Pulmonology Xagena

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Idiopathic pulmonary fibrosis: Nintedanib slows disease progression

In the two replicate, placebo-controlled, 52-week, phase III INPULSIS trials, Nintedanib ( Ofev ) 150 mg twice daily significantly reduced the annual rate of decline in forced vital capacity ( FVC ), the primary endpoint, in patients with idiopathic pulmonary fibrosis ( IPF ).
It is unknown if this effect was uniform across all patients treated with Nintedanib.

A study has investigated the potential association of demographic and clinical variables with the effect of Nintedanib in patients with idiopathic pulmonary fibrosis.

Subgroup analyses of pooled data from the INPULSIS trials were pre-specified. Subgroups were analyzed by sex, age ( less than 65, greater than or equal to 65 years ), race ( White, Asian ), baseline FVC % predicted ( less than or equal to 70%, more than 70% ), baseline St. George's Respiratory Questionnaire ( SGRQ ) total score ( less than or equal to 40, more than 40 ), smoking status ( never, ex/current ), systemic corticosteroid use ( yes, no ) and bronchodilator use ( yes, no ).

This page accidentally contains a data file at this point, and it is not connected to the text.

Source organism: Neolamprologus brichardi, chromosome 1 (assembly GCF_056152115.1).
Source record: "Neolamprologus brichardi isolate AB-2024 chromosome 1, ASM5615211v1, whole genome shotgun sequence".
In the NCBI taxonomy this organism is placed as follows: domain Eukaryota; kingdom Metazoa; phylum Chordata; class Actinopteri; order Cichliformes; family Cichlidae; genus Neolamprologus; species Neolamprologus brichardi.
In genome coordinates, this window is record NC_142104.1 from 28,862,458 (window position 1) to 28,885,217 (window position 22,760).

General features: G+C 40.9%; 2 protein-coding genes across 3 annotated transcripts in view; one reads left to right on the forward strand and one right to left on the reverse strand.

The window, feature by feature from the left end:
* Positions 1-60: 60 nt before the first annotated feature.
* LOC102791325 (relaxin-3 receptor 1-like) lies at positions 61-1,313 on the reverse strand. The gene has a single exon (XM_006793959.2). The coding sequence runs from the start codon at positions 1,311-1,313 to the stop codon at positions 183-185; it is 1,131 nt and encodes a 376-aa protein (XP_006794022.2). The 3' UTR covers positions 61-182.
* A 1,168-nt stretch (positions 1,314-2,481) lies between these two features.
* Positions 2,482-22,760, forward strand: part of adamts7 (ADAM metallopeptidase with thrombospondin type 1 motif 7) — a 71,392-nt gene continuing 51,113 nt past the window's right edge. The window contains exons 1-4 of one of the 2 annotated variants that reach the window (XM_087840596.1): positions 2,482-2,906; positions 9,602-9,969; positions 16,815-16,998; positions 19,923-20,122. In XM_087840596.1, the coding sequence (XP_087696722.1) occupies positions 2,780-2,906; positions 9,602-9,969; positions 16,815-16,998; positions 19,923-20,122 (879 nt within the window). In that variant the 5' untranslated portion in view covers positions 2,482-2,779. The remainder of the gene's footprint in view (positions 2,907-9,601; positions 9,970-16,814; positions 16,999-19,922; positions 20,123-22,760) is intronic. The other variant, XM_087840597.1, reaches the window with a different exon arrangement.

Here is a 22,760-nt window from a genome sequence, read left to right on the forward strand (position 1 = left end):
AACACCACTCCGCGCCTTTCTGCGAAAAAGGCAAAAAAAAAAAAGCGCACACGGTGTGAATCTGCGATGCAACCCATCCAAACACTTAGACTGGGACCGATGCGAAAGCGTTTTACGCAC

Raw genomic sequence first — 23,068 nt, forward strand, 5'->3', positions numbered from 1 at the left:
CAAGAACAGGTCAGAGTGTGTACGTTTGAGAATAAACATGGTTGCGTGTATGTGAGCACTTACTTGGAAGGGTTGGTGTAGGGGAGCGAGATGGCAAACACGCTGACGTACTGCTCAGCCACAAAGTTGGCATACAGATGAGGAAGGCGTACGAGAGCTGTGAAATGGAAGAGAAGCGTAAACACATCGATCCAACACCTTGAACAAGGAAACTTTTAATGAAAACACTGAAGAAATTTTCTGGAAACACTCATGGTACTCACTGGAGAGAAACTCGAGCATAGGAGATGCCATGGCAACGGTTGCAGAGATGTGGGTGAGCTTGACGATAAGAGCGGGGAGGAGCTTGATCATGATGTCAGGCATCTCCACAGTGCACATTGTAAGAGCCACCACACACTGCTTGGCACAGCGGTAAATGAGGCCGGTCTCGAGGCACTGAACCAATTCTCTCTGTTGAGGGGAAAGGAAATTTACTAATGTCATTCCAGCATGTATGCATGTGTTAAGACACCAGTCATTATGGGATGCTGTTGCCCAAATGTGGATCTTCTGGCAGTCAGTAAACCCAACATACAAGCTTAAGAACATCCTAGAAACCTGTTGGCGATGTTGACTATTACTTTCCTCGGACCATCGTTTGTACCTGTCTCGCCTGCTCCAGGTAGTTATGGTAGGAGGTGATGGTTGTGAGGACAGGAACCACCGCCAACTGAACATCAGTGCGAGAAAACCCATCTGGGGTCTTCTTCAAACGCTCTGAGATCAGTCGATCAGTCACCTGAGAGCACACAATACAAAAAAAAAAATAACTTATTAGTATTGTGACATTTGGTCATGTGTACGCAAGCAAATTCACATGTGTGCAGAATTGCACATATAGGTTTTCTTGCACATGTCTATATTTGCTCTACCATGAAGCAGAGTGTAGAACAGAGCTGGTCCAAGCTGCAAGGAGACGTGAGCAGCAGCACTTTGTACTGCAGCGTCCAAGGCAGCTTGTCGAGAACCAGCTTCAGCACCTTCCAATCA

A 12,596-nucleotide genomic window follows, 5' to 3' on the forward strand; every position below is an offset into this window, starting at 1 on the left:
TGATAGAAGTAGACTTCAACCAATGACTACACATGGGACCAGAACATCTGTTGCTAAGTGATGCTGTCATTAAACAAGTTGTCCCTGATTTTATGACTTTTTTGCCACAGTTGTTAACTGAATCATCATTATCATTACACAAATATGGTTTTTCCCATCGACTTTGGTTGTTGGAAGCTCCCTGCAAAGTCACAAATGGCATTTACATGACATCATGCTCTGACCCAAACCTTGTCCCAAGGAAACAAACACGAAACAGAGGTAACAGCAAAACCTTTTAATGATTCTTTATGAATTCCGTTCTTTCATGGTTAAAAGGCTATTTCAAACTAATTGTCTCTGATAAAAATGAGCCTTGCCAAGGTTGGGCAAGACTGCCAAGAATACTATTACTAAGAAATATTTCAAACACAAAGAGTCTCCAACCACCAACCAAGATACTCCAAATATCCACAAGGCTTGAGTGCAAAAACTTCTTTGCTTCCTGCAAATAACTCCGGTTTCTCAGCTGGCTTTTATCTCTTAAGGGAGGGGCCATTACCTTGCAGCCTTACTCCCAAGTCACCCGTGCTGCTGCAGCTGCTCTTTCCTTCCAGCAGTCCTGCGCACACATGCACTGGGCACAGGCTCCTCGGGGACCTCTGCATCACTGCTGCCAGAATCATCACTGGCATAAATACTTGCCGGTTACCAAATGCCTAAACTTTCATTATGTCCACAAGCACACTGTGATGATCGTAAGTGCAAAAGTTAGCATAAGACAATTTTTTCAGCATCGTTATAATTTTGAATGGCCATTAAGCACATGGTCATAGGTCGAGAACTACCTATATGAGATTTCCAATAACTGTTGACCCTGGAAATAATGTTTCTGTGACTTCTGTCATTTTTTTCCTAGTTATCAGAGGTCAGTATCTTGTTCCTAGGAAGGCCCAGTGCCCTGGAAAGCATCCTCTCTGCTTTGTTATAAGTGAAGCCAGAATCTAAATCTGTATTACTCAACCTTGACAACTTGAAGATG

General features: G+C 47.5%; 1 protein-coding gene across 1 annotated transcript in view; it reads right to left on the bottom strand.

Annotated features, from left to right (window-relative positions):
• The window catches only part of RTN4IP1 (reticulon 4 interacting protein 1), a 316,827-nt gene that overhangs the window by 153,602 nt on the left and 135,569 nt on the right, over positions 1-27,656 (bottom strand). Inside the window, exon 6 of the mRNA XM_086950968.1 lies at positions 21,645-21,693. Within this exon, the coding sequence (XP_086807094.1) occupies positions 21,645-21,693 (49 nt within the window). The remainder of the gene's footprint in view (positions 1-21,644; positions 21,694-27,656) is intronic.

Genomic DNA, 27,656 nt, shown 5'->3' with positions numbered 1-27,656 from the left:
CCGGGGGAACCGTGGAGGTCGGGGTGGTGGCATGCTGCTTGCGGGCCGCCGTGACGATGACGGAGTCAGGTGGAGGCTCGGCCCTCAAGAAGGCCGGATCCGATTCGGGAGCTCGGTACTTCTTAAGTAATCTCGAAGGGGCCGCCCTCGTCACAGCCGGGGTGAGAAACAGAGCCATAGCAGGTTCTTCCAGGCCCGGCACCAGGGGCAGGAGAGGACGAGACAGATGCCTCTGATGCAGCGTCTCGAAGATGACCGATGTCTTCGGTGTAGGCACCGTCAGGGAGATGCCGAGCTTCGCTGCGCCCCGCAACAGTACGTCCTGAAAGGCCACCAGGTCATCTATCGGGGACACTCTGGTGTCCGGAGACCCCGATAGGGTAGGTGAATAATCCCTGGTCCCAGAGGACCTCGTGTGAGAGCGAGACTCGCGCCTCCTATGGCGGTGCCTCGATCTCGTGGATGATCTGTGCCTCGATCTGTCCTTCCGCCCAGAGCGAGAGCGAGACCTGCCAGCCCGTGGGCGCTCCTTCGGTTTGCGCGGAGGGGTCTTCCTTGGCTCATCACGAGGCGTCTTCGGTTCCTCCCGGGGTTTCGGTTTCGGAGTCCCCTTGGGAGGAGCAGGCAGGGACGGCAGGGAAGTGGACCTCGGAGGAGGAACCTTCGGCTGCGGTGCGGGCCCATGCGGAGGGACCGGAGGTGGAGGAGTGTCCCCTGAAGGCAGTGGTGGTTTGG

1061 patients were treated ( Nintedanib n=638, placebo n=423 ).

There was no statistically significant difference in the effect of Nintedanib for the primary endpoint or the key secondary endpoints of change from baseline in SGRQ total score or time to first acute exacerbation in any subgroup.

Treatment effects for the key secondary endpoints seemed more pronounced in patients with baseline FVC less than or equal to 70% predicted, as the majority of acute exacerbations and a greater deterioration in SGRQ total score occurred in placebo-treated patients in this subgroup.

In conclusion, pooled data from the INPULSIS trials support a consistent effect of Nintedanib across a range of IPF patient phenotypes by slowing disease progression across a number of pre-specified subgroups. ( Xagena )

Costabel U et al, Am J Respir Crit Care Med 2015; Epub ahead of print